A novel approach for long-term spectral monitoring of desert shrubs affected by an oil spill

Timea Ignat, Natalie De Falco, Reut Berger-Tal, Shimon Rachmilevitch, Arnon Karnieli

Research output: Contribution to journalArticlepeer-review

6 Scopus citations


Crude oil pollution is a global environmental concern since it persists in the environment longer than most conventional carbon sources. In December 2014, the hyper-arid Evrona Nature Reserve, Israel, experienced large-scale contamination when crude oil spilled. The overarching goal of the study was to investigate the possible changes, caused by an accidental crude oil spill, in the leaf reflectance and biochemical composition of four natural habitat desert shrubs. The specific objectives were (1) to monitor the biochemical properties of dominant shrub species in the polluted and control areas; (2) to study the long-term consequences of the contamination; (3) to provide information that will assist in planning rehabilitation actions; and (4) to explore the feasibility of vegetation indices (VIs), along with the machine learning (ML) technique, for detecting stressed shrubs based on the full spectral range. Four measurement campaigns were conducted in 2018 and 2019. Along with the various stress indicators, field spectral measurements were performed in the range of 350–2500 nm. A regression analysis to examine the relation of leaf reflectance to biochemical contents was carried out, to reveal the relevant wavelengths in which polluted and control plants differ. Vegetation indices applied in previous studies were found to be less sensitive for indirect detection of long-term oil contamination. A novel spectral index, based on indicative spectral bands, named the “normalized blue-green stress index” (NBGSI), was established. The NBGSI distinguished significantly between shrubs located in the polluted and in the control areas. The NBGSI showed a strong linear correlation with pheophytin a. Machine learning classification algorithms obtained high overall prediction accuracy in distinguishing between shrubs located in the oil-polluted and the control sites, indicating internal component differences. The findings of this study demonstrate the efficacy of indirect and non-destructive spectral tools for detecting and monitoring oil pollution stress in shrubs.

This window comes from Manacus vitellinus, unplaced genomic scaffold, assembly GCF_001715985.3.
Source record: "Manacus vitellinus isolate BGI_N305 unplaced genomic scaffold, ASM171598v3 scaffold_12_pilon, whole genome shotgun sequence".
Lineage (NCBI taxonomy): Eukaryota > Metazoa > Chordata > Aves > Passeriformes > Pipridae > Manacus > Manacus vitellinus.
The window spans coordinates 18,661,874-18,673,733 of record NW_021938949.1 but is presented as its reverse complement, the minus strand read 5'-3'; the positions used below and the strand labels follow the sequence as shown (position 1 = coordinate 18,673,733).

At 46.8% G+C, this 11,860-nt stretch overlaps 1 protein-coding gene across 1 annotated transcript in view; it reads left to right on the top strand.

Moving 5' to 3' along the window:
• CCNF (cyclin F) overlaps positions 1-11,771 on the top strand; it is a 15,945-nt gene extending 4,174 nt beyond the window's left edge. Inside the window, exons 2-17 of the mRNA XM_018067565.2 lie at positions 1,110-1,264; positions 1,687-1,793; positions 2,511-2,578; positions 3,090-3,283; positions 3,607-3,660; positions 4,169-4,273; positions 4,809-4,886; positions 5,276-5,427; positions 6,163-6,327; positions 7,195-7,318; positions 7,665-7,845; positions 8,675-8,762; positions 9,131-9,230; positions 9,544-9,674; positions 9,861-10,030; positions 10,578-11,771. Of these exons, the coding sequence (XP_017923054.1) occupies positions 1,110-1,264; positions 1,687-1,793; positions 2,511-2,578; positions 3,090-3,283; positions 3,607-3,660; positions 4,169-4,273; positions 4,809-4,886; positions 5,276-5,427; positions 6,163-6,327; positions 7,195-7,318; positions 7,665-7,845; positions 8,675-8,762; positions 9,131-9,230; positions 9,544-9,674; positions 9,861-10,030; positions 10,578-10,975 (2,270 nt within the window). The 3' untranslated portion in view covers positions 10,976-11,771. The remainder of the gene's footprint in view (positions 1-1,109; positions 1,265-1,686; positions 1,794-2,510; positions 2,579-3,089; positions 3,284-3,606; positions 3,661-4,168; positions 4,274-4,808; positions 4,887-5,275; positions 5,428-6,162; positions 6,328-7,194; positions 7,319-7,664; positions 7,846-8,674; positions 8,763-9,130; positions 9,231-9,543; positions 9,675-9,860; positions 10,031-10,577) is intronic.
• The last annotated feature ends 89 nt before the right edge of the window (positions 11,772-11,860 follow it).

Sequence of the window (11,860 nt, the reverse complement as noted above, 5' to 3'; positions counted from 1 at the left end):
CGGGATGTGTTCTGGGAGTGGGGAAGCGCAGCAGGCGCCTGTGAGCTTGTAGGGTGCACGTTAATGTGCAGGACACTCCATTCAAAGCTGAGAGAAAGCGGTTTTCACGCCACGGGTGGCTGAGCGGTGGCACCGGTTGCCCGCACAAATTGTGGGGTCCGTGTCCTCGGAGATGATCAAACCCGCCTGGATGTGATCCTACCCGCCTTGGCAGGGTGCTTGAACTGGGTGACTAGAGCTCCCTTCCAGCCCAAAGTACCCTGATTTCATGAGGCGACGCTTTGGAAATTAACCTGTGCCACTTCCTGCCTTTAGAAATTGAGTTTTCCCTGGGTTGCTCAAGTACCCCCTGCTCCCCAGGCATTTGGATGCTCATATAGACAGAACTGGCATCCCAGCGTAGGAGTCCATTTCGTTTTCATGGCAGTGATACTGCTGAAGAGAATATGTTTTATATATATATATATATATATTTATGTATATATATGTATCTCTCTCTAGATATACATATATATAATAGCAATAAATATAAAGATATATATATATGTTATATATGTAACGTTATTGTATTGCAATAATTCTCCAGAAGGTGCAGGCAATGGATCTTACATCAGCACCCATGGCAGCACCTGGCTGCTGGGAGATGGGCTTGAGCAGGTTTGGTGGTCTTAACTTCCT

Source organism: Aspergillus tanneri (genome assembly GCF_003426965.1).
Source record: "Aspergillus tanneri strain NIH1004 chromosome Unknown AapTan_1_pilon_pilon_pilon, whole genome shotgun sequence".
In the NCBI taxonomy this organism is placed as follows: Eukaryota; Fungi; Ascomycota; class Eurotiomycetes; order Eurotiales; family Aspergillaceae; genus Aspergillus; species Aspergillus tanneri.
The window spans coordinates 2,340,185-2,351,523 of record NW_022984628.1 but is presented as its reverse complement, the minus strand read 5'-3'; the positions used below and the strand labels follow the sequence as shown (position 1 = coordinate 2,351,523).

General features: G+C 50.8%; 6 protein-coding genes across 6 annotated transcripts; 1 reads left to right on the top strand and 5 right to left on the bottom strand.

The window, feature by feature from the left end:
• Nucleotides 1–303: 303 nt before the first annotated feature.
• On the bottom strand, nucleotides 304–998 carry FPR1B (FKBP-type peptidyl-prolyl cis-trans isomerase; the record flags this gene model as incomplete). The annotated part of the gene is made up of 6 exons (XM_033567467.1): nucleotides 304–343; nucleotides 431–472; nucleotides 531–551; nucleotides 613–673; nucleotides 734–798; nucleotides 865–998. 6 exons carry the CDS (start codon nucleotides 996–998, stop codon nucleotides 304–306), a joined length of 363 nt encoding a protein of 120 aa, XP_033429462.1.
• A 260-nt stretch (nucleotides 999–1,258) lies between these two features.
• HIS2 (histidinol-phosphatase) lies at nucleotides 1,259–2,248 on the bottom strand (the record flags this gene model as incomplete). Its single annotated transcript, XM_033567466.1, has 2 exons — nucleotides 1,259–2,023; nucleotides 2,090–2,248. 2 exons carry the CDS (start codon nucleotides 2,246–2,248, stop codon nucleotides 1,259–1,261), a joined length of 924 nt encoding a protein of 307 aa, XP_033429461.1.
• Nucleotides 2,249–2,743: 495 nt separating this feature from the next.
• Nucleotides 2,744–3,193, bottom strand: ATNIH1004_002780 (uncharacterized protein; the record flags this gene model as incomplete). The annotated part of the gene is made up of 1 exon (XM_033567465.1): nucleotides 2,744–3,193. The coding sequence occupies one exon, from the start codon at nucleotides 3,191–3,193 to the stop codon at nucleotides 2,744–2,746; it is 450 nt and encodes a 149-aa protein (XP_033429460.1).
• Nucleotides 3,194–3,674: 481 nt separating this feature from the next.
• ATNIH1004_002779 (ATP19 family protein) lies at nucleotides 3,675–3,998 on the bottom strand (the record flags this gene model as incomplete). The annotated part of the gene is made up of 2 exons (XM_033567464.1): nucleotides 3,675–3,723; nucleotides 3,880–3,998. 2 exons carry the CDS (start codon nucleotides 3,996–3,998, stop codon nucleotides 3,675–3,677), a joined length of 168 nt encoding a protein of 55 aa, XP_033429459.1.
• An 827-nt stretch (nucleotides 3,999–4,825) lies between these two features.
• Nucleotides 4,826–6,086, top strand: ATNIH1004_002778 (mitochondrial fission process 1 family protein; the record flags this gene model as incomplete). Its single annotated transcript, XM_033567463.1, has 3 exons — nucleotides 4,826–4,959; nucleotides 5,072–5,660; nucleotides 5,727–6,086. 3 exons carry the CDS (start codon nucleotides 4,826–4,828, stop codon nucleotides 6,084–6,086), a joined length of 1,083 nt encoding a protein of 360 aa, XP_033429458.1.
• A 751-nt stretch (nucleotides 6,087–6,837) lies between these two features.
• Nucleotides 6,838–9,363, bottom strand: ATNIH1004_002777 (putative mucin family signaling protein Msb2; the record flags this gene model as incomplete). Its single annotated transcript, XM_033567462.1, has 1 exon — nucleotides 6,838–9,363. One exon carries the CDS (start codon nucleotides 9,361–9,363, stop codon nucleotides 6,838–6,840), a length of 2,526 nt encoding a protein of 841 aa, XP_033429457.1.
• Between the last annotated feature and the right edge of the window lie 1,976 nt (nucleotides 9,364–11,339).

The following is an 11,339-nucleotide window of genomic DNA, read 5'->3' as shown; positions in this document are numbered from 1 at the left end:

Original languageEnglish
Article number117788
JournalEnvironmental Pollution
StatePublished - 15 Nov 2021


  • Arid ecosystem
  • Environmental pollution
  • Machine learning
  • Spectroscopy
  • Vegetation stress

ASJC Scopus subject areas

  • Toxicology
  • Pollution
  • Health, Toxicology and Mutagenesis


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